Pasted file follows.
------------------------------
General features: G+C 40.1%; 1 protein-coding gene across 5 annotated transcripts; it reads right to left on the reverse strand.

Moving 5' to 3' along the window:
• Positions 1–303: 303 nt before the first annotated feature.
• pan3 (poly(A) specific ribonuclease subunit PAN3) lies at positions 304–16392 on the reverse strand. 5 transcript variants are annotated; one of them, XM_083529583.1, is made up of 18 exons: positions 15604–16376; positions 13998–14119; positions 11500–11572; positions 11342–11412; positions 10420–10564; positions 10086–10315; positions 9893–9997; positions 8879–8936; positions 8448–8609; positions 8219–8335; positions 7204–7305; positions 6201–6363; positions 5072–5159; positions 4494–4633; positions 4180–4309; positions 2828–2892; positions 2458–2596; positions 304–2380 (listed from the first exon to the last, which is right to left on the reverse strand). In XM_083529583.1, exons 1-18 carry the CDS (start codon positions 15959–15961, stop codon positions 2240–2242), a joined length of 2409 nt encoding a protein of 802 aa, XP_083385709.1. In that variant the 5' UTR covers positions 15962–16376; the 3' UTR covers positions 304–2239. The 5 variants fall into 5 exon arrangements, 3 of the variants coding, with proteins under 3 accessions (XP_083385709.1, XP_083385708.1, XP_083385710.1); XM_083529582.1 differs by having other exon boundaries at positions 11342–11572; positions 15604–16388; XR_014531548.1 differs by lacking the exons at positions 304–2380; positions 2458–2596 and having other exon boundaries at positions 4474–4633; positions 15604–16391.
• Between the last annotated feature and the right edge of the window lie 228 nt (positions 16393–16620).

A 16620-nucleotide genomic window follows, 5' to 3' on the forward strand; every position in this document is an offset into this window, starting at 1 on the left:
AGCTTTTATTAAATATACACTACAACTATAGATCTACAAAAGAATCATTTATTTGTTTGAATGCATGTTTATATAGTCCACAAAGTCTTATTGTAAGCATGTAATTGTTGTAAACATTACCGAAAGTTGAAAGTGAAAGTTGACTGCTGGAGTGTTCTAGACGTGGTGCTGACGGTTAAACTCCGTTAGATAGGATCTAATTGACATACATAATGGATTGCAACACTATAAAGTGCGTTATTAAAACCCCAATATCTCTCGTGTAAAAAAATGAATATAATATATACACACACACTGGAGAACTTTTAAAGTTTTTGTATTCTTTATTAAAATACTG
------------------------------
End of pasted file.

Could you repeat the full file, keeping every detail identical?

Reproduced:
General features: G+C 40.1%; 1 protein-coding gene across 5 annotated transcripts; it reads right to left on the reverse strand.

Moving 5' to 3' along the window:
• Positions 1–303: 303 nt before the first annotated feature.
• pan3 (poly(A) specific ribonuclease subunit PAN3) lies at positions 304–16392 on the reverse strand. 5 transcript variants are annotated; one of them, XM_083529583.1, is made up of 18 exons: positions 15604–16376; positions 13998–14119; positions 11500–11572; positions 11342–11412; positions 10420–10564; positions 10086–10315; positions 9893–9997; positions 8879–8936; positions 8448–8609; positions 8219–8335; positions 7204–7305; positions 6201–6363; positions 5072–5159; positions 4494–4633; positions 4180–4309; positions 2828–2892; positions 2458–2596; positions 304–2380 (listed from the first exon to the last, which is right to left on the reverse strand). In XM_083529583.1, exons 1-18 carry the CDS (start codon positions 15959–15961, stop codon positions 2240–2242), a joined length of 2409 nt encoding a protein of 802 aa, XP_083385709.1. In that variant the 5' UTR covers positions 15962–16376; the 3' UTR covers positions 304–2239. The 5 variants fall into 5 exon arrangements, 3 of the variants coding, with proteins under 3 accessions (XP_083385709.1, XP_083385708.1, XP_083385710.1); XM_083529582.1 differs by having other exon boundaries at positions 11342–11572; positions 15604–16388; XR_014531548.1 differs by lacking the exons at positions 304–2380; positions 2458–2596 and having other exon boundaries at positions 4474–4633; positions 15604–16391.
• Between the last annotated feature and the right edge of the window lie 228 nt (positions 16393–16620).

A 16620-nucleotide genomic window follows, 5' to 3' on the forward strand; every position in this document is an offset into this window, starting at 1 on the left:
AGCTTTTATTAAATATACACTACAACTATAGATCTACAAAAGAATCATTTATTTGTTTGAATGCATGTTTATATAGTCCACAAAGTCTTATTGTAAGCATGTAATTGTTGTAAACATTACCGAAAGTTGAAAGTGAAAGTTGACTGCTGGAGTGTTCTAGACGTGGTGCTGACGGTTAAACTCCGTTAGATAGGATCTAATTGACATACATAATGGATTGCAACACTATAAAGTGCGTTATTAAAACCCCAATATCTCTCGTGTAAAAAAATGAATATAATATATACACACACACTGGAGAACTTTTAAAGTTTTTGTATTCTTTATTAAAATACTG